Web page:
When South Park: The Stick of Truth came to gamers back in 2014, not many knew what to expect aside from the characters they’d grown to love in the television series that spawned it. Fortunately, when it dropped it proved to be every bit as funny and daring as the show, allowing players to jump straight into the world of South Park with their own character and play through a role-playing video game with simplistic but perfect graphics. That’s exactly how South Park Digital Studios have continued on their gaming journey with The Fractured But Whole.
Every moment in the game feels like it could have been ripped from an episode, whether it’s how things look on the screen, the direction the story takes or the countless swipes at modern day pop culture. For mega fans, Easter Eggs are plentiful and hidden around many corners and for newcomers to the series… Well, we hope they have an open mind when it comes to dark humour.
There were moments throughout my Fractured But Whole experience when I was left open-mouthed, but still cackling with laughter. One for example comes early on in the game, when you visit the church for the first time. Sent into the dark room for some reflection, you’re accosted by two horny priests. Fortunately, you’re a crime-fighting superhero and don’t let them get close enough for things to really get creepy.
Though there are plenty of experiences like this that push the already loose boundaries of humour in Fractured But Whole, there are also a lot of statements and messages of love and acceptance injected into the mix. When you visit the school councillor Mr Mackey for example, you’re given the chance to identify as male, female or gender neutral, before confirming whether you’re cisgender or transsexual. Plenty of offence could be taken here by the wrong people, but you’ve got take it as it’s meant to be taken; a commentary on the closed-minded minority of individuals in society and a celebration of the inclusivity that the majority of the general public in the Western world enjoy.
As for the turn-based combat system in the game, it really isn’t anything to write home about and does at times feel a little dated, but having to imagine any other sort of combat system in a South Park game is a little difficult. Creators have probably gone with the best choice here, despite it not being the most exciting one. There are little pearls of dialogue triggered in these sequences however that liven them up from time to time - co-creators Matt Stone and Trey Parker make sure there’s never a moment of extended silence – and players are consistently reminded that the characters they’re playing as and alongside are in fact still children, living out a shared wild imagination to deal with their problems.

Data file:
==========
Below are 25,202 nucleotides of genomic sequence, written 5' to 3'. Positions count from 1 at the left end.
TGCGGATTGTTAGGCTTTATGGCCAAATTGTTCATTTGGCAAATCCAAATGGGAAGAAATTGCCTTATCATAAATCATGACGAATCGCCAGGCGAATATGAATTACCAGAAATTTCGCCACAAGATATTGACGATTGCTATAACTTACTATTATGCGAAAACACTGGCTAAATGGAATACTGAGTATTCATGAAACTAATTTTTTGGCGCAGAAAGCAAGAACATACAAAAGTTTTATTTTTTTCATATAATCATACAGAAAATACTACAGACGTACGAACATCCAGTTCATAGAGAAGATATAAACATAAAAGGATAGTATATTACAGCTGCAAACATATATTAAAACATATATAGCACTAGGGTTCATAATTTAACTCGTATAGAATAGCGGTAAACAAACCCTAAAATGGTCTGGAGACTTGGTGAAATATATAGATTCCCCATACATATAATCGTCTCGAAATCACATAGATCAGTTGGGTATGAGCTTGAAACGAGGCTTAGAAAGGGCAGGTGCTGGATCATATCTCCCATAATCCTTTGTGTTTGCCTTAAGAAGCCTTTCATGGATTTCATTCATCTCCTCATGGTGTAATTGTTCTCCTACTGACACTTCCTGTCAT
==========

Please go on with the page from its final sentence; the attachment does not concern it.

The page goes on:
For the completionist players, there are plenty of side objectives such as collecting homosexual anime art for one of your neighbours, or taking a dump on every toilet in South Park. Whilst rooting through everybody's cupboards, fridges and bedrooms may get a little repetitive for those who churn hours of gameplay into a single night, creators have given everybody a reason to jump right back into the action after the 16 hour or so campaign.
This may not be a game for everybody, but it’s certainly one for those who can handle the most daring of adult humour. At this point, South Park is a beast of the entertainment industry, and everybody’s who’s interested in trying to get to know it will have given it a go by this point. Fractured But Whole isn’t going to convert non-believers to the franchise and should probably be avoided by the easily offended at all costs, but for those who appreciate the world that Stone and Parker have created, this is an essential purchase.
South Park: The Fractured But Whole is available now on Xbox One, PlayStation 4 and Windows PC.
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